Death Panels Come to Arizona
Remember Sarah Palin’s infamous death panels lie which was intended to derail the Health Care Reform Act? The charge was that under so-called “Obamacare” government burocrats would have authority to determine which needy patients live and die based on an economic calculus that weighs those individuals’ potential benefit to society against the cost of their treatment. The lie grew out of a dishonest representation of the President’s call for comparitive effectiveness studies on medical treatments that would save the government money by identifying and steering patients towards the most effetive treatments for their ilnesses. The theory was that ineffective treatments are simply a waste of money, and patients will most likely benefit from avoiding them. The death panel lie was so outrageous yet so pervasive that it was crowned Politifact’s Lie of the Year for 2009.
Well, fast-forward a year and guess what: we’ve finally got those death panels Sarah Palin warned us of. But don’t expect Palin, the GOP leadership or Dick Armey’s FreedomWorks to raise a fuss. That’s because these death panels are in Arizona and are a result of the GOP led legislature deciding that discontinuing Medicaid funding for certain organ transplants –even though this would mean almost cetain death for some 100 indigent patients– was well worth the $4.5 million a year savings it would bring:
Effective at the beginning of October, Arizona stopped financing certain transplant operations under the state’s version of Medicaid. Many doctors say the decision amounts to a death sentence for some low-income patients, who have little chance of survival without transplants and lack the hundreds of thousands of dollars needed to pay for them.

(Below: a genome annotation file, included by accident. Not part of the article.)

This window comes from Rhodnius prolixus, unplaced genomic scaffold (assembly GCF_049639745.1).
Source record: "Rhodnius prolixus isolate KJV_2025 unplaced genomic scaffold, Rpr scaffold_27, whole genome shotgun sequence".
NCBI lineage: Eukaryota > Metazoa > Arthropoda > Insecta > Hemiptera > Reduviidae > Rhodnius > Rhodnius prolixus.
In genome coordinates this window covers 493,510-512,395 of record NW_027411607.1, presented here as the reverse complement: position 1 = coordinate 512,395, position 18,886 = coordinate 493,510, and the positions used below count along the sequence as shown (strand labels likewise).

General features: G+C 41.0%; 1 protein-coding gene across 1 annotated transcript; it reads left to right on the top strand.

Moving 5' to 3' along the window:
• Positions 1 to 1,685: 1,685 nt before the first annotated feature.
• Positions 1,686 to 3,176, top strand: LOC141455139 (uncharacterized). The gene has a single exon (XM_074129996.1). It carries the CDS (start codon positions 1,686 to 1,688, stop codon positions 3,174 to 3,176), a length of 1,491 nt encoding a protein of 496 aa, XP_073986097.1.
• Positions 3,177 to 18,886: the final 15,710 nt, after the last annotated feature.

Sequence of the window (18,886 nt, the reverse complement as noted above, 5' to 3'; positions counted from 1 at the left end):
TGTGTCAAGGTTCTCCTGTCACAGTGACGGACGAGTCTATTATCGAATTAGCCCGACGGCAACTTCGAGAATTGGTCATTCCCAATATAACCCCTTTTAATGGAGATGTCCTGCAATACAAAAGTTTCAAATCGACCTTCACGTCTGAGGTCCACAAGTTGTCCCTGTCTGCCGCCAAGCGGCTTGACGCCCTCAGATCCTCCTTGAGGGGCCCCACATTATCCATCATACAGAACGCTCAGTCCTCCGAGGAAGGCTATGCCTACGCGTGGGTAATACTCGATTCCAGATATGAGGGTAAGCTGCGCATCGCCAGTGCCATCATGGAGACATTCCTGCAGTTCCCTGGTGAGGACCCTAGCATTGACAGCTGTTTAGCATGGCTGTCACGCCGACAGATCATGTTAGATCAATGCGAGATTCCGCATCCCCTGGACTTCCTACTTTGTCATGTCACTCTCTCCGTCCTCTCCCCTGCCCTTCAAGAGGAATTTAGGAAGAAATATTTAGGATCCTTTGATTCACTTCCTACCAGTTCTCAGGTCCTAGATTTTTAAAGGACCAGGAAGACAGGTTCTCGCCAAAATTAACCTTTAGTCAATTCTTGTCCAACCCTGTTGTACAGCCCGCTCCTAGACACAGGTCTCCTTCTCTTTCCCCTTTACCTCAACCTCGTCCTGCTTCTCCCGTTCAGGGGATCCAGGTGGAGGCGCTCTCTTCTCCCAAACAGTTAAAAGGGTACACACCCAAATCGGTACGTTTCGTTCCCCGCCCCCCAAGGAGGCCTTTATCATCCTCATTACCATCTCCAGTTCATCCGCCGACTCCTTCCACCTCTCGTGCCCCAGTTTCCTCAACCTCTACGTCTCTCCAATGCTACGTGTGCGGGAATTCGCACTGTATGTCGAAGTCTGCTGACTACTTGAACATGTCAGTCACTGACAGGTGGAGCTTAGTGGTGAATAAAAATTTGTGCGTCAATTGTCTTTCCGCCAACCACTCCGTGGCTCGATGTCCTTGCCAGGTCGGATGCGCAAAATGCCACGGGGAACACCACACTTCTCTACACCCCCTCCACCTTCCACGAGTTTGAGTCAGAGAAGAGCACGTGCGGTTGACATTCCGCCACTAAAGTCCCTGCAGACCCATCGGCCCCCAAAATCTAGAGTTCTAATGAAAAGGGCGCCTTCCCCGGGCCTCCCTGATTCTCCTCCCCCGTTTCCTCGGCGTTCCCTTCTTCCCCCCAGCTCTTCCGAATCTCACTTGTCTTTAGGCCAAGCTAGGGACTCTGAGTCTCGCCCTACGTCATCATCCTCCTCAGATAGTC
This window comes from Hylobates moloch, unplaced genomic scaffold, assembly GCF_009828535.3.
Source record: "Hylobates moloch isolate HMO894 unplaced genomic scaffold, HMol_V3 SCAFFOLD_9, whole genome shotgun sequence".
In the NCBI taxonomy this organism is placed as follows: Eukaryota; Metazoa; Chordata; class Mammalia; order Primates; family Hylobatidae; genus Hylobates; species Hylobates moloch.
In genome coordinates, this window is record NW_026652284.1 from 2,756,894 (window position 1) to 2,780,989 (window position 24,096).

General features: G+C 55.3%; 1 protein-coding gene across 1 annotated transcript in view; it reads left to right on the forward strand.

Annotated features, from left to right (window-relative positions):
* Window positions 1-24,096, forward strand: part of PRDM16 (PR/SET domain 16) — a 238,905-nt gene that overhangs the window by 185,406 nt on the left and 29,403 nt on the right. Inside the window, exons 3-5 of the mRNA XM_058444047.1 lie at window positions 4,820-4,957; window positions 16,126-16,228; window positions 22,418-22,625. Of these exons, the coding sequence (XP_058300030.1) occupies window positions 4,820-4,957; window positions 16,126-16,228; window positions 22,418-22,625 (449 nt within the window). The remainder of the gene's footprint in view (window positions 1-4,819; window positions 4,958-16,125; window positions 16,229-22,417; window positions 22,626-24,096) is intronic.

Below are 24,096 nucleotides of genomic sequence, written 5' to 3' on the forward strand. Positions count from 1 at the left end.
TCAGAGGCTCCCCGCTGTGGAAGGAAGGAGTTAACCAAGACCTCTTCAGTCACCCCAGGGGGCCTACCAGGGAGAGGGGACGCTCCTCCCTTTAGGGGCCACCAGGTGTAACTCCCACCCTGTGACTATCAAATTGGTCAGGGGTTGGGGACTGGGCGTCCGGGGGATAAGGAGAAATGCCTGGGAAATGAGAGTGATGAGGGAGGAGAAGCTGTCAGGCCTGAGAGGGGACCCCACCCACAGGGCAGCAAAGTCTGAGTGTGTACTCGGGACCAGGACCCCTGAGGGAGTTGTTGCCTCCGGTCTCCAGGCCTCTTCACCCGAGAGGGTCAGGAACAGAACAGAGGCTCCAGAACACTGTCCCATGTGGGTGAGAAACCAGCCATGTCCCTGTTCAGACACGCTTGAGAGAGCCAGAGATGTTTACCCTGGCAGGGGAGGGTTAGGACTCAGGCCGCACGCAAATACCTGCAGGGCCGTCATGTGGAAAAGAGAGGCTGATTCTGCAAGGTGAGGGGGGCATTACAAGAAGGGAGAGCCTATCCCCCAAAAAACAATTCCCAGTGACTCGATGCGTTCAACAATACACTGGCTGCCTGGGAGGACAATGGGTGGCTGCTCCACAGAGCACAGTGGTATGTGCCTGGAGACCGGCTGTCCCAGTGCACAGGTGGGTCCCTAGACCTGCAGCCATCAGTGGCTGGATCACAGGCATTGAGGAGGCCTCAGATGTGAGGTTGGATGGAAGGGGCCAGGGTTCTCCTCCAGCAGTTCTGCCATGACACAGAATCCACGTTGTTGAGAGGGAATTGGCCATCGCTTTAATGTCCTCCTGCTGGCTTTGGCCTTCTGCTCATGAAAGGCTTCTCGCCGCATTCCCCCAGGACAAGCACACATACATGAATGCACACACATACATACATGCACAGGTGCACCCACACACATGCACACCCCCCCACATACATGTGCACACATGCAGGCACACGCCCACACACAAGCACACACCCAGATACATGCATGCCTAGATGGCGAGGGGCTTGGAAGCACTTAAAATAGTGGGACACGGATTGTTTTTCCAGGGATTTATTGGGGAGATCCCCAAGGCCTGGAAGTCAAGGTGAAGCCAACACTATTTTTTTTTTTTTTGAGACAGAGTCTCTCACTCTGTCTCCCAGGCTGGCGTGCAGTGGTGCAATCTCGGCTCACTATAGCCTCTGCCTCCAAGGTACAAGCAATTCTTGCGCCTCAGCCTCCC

“The most difficult discussions are those that involve patients who had been on the donor list for a year or more and now we have to tell them they’re not on the list anymore,” said Dr. Rainer Gruessner, a transplant specialist at the University of Arizona College of Medicine. “The frustration is tremendous. It’s more than frustration.”
Organ transplants are already the subject of a web of regulations, which do not guarantee that everyone in need of a life-saving organ will receive one. But Arizona’s transplant specialists are alarmed that patients who were in line to receive transplants one day were, after the state’s budget cuts to its Medicaid program, ruled ineligible the next — unless they raised the money themselves.
And in typically cowardly fashion Republicans who approved the cuts, when faced with public outrage, have since sought to blame the Obama administration for them:
The Republican governor has in turn blamed “Obamacare,” meaning the federal health care overhaul, for the transplant cuts even though the Arizona vote came in March, before President Obama signed that bill into law.
This episode is revealing, and likely portends the GOP legislative agenda that awaits the nation in January, and much more alarmingly in 2012 and beyond should the GOP gain control of the presidency and perhaps flip the Senate. Riding to political victory on a wave of populist anger over imaginary health-care cuts and large budget deficits, the party’s proposed legislative agenda would only exacerbate both these problems. It’s unwavering devotion to the reckless Bush tax cuts guarantees budget deficits far into the future, and proposals to replace Medicare and Medicaid with voucher programs mean that future beneficiaries of these two programs would get, not necessarily the medical attention they need, but only what they can buy with the limited funds the government has alloted them. Whether it be by explicitly denying coverage for expensive procedures (as in Arizona) or a refusal to pay more than a set amount for health coverage, the GOP plan amounts to the same thing: death panels by another name.